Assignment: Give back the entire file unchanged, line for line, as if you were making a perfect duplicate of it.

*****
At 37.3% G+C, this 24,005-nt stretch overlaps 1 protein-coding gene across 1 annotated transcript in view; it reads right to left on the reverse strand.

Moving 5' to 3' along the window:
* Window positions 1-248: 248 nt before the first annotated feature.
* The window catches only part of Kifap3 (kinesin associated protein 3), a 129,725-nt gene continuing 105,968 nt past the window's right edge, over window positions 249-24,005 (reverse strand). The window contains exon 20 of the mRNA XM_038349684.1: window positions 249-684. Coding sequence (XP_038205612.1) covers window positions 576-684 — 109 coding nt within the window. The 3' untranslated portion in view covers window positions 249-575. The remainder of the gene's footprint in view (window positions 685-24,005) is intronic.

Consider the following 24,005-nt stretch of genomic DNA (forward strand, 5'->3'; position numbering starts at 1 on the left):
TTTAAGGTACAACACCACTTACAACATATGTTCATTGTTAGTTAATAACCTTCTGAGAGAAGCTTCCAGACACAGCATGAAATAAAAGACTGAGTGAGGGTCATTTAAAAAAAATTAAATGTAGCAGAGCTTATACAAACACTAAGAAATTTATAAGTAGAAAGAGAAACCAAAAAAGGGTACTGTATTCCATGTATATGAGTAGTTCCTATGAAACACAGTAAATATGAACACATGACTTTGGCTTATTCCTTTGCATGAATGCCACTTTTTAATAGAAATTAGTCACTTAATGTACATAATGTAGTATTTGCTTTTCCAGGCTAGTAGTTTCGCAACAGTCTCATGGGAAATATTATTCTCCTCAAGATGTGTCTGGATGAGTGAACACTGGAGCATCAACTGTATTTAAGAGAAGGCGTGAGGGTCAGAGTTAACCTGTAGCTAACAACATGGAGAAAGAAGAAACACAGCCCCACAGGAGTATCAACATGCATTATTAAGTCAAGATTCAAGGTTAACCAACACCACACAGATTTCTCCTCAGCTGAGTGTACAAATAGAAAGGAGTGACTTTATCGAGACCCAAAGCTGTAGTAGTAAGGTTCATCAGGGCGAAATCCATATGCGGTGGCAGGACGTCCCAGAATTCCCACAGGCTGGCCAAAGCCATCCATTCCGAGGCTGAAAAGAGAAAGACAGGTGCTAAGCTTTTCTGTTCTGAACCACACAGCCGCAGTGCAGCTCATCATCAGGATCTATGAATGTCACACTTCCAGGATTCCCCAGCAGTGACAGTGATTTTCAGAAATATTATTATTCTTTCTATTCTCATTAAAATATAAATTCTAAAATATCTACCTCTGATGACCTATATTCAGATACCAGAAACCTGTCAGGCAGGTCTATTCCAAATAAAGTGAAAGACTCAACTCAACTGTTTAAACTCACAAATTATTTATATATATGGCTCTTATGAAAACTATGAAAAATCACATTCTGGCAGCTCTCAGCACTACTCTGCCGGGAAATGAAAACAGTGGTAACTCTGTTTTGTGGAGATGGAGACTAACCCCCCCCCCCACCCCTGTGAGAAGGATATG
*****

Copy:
At 37.3% G+C, this 24,005-nt stretch overlaps 1 protein-coding gene across 1 annotated transcript in view; it reads right to left on the reverse strand.

Moving 5' to 3' along the window:
* Window positions 1-248: 248 nt before the first annotated feature.
* The window catches only part of Kifap3 (kinesin associated protein 3), a 129,725-nt gene continuing 105,968 nt past the window's right edge, over window positions 249-24,005 (reverse strand). The window contains exon 20 of the mRNA XM_038349684.1: window positions 249-684. Coding sequence (XP_038205612.1) covers window positions 576-684 — 109 coding nt within the window. The 3' untranslated portion in view covers window positions 249-575. The remainder of the gene's footprint in view (window positions 685-24,005) is intronic.

Consider the following 24,005-nt stretch of genomic DNA (forward strand, 5'->3'; position numbering starts at 1 on the left):
TTTAAGGTACAACACCACTTACAACATATGTTCATTGTTAGTTAATAACCTTCTGAGAGAAGCTTCCAGACACAGCATGAAATAAAAGACTGAGTGAGGGTCATTTAAAAAAAATTAAATGTAGCAGAGCTTATACAAACACTAAGAAATTTATAAGTAGAAAGAGAAACCAAAAAAGGGTACTGTATTCCATGTATATGAGTAGTTCCTATGAAACACAGTAAATATGAACACATGACTTTGGCTTATTCCTTTGCATGAATGCCACTTTTTAATAGAAATTAGTCACTTAATGTACATAATGTAGTATTTGCTTTTCCAGGCTAGTAGTTTCGCAACAGTCTCATGGGAAATATTATTCTCCTCAAGATGTGTCTGGATGAGTGAACACTGGAGCATCAACTGTATTTAAGAGAAGGCGTGAGGGTCAGAGTTAACCTGTAGCTAACAACATGGAGAAAGAAGAAACACAGCCCCACAGGAGTATCAACATGCATTATTAAGTCAAGATTCAAGGTTAACCAACACCACACAGATTTCTCCTCAGCTGAGTGTACAAATAGAAAGGAGTGACTTTATCGAGACCCAAAGCTGTAGTAGTAAGGTTCATCAGGGCGAAATCCATATGCGGTGGCAGGACGTCCCAGAATTCCCACAGGCTGGCCAAAGCCATCCATTCCGAGGCTGAAAAGAGAAAGACAGGTGCTAAGCTTTTCTGTTCTGAACCACACAGCCGCAGTGCAGCTCATCATCAGGATCTATGAATGTCACACTTCCAGGATTCCCCAGCAGTGACAGTGATTTTCAGAAATATTATTATTCTTTCTATTCTCATTAAAATATAAATTCTAAAATATCTACCTCTGATGACCTATATTCAGATACCAGAAACCTGTCAGGCAGGTCTATTCCAAATAAAGTGAAAGACTCAACTCAACTGTTTAAACTCACAAATTATTTATATATATGGCTCTTATGAAAACTATGAAAAATCACATTCTGGCAGCTCTCAGCACTACTCTGCCGGGAAATGAAAACAGTGGTAACTCTGTTTTGTGGAGATGGAGACTAACCCCCCCCCCCACCCCTGTGAGAAGGATATG